Malaysia Open: Ginting Unfazed Despite 7th Straight Loss to Axelsen

Anthony Sinisuka Ginting gave it everything he had, but it still wasn’t enough against Viktor Axelsen. As he fell to his seventh straight loss – his third in four weeks — to the Dane, this time in the quarterfinals of the PETRONAS Malaysia Open 2022, the Indonesian could be expected to feel frustrated.

Not that he admitted to it. On the contrary, Ginting sounded like an earnest student having completed a valuable lesson.

“I’m not thinking about it (getting frustrated). I mean, it’s good for me that I can learn again about how to play on the court with Axelsen. I still have to improve, I still have to do the homework about the match day. So after this, I have to discuss with my coach about how to play, what’s my strategy. So yeah, it’s good for me. I can learn again and learn again.

“I don’t feel down at all.”

Axelsen was once again unstoppable.

Ginting started well, keeping his high pace and intensity to claim the first game, but Axelsen’s steadiness would wear him down. At 10-7 in the third the Indonesian had the edge; all it took was a couple of uncertain shots and Axelsen was all over him in a flash. Even the sureshot winners were returned, and Ginting had yet again run into a wall.

“I think our match today was really intense,” said Ginting. “It was quite tough from beginning until the end, but I think the key was the last game because Axelsen was on the better side and he could play his strokes. I tried so hard in the last part of the second game. I won a lot of points, but he played really patiently. He is tall, he can move around the court quite well, and his defence and attack are really good.”

Axelsen, who is in the running for his fifth title of the season, was a satisfied man at the end, having shut down every window that Ginting had tried to open.

“It was an intense match today. Ginting played a great match. This is the third time we’re playing each other in four or five weeks. So obviously, we know each other well by now. However, I’m really, really happy that I managed to win this match, with these conditions here, it’s a bit of an advantage for his style of game. However, I managed to really control it well, especially in the last two games in the end. So I’m really happy about that. And super, super excited to be playing again tomorrow.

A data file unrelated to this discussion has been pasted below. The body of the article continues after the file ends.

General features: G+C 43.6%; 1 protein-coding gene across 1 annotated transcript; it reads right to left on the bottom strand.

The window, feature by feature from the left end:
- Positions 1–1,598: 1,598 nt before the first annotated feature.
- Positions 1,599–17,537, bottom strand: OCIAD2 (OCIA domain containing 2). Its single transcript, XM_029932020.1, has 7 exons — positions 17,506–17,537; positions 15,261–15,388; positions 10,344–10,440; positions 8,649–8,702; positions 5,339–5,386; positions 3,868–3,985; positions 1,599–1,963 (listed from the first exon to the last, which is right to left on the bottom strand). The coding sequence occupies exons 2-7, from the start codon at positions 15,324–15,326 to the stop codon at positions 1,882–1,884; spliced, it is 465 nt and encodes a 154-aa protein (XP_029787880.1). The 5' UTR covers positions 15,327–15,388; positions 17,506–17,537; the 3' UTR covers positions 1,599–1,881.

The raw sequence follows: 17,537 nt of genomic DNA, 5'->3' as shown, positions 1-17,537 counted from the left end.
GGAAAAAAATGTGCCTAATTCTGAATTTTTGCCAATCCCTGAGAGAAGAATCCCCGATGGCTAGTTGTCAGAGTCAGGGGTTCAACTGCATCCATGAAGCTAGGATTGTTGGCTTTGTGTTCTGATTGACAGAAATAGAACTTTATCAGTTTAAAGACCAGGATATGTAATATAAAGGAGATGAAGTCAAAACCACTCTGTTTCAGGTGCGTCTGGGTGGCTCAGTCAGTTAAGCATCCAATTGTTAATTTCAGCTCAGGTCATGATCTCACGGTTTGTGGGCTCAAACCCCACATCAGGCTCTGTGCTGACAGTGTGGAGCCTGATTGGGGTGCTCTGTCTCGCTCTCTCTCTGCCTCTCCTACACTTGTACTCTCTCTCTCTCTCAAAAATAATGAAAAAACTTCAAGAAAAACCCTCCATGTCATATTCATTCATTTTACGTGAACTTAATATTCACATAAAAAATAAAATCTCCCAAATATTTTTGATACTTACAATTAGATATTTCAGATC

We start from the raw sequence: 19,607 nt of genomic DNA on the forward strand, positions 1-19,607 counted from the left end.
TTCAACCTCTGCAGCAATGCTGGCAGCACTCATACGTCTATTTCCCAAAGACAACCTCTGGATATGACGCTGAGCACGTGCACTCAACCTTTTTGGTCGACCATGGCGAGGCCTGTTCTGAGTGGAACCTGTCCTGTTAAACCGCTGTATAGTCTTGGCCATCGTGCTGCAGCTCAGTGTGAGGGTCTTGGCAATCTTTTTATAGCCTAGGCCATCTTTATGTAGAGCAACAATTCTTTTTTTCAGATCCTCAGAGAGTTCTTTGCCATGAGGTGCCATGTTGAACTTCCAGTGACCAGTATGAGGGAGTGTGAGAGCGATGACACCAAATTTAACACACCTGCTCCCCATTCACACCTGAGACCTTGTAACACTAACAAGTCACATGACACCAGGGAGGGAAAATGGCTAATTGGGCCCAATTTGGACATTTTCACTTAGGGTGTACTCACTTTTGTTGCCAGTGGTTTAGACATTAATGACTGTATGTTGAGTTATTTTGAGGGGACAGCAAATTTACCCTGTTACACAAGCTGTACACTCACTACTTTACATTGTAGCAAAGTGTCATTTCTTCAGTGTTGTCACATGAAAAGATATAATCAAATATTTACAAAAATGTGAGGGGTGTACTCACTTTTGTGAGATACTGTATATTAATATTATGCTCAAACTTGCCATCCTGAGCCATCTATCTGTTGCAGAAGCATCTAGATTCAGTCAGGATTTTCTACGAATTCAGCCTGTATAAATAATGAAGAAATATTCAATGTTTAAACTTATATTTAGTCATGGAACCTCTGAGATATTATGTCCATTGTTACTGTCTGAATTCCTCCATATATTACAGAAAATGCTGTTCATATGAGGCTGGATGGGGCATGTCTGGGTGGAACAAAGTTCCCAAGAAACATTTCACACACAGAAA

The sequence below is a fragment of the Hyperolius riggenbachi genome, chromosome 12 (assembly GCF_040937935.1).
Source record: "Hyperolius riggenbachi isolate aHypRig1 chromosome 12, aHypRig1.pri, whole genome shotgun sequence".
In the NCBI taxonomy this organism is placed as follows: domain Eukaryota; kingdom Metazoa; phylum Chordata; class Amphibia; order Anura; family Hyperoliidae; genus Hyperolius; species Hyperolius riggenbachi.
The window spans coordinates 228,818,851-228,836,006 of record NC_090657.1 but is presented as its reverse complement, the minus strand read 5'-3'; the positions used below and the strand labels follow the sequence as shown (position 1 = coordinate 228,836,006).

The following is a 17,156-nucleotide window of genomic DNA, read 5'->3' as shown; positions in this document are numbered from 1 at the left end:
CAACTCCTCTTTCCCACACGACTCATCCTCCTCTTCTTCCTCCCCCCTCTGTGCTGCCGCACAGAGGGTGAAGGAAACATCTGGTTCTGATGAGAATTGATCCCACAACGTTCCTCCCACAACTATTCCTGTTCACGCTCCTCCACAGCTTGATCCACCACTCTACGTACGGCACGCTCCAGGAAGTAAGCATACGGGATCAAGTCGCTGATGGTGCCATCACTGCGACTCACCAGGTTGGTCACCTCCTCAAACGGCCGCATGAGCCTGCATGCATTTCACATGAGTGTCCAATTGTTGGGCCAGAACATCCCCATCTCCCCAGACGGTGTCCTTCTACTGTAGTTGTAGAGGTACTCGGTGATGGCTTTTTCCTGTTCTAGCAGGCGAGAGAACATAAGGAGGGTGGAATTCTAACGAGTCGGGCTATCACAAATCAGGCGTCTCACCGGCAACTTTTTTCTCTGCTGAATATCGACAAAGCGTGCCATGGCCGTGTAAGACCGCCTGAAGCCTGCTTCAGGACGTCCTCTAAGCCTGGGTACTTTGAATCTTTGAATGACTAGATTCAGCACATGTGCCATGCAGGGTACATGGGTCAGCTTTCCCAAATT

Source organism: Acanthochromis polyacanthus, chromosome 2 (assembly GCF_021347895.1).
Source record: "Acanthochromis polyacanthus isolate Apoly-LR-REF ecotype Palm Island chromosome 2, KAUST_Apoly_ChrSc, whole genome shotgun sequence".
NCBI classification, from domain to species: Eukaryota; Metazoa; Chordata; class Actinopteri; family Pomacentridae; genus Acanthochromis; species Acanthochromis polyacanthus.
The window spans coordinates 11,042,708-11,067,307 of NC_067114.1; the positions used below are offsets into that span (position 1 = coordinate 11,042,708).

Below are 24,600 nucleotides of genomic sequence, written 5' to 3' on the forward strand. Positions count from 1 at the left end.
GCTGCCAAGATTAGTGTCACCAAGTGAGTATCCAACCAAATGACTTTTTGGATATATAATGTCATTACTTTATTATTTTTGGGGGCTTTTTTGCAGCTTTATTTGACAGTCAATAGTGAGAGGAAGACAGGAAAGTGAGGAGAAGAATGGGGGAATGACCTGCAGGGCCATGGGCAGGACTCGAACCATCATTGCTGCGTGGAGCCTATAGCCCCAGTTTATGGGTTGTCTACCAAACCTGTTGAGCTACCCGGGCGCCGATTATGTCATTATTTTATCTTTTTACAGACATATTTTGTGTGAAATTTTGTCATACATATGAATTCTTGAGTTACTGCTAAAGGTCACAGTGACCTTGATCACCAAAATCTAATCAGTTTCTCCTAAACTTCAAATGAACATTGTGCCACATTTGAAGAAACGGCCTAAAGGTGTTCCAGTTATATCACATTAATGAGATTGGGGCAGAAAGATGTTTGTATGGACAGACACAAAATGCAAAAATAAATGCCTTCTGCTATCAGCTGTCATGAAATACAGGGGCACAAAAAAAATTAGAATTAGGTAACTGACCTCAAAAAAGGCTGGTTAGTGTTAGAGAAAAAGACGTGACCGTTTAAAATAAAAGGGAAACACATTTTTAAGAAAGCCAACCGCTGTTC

“I think I just try to take one day at a time, one match at a time, one point at a time. And so far it has been really nice. I don’t have any injuries or whatsoever. So it makes it a little bit easier to maintain and to recover well, so I’m just trying to put everything into it and play my heart out. And that’s what I’m gonna do.”


Goh Sze Fei and Nur Izzuddin (fiving) thrived on home support to make the semifinals.

Goh Sze Fei/Nur Izzuddin were the toast of the crowd in the afternoon as they overcame Indonesia Open champions Liu Yu Chen/Ou Xuan Yi 21-11 22-20.

Apriyani Rahayu/Siti Fadia Silva Ramadhanti avenged their Indonesia Masters final loss to Chen Qing Chen/Jia Yi Fan, beating them 14-21 21-13 21-16. The Chinese did make it competitive at the end after trailing 7-18 in the third game at one point.

Thom Gicquel/Delphine Delrue gave a great account of themselves, falling short in a tightly fought match against Zheng Si Wei/Huang Ya Qiong, 25-23 22-20.

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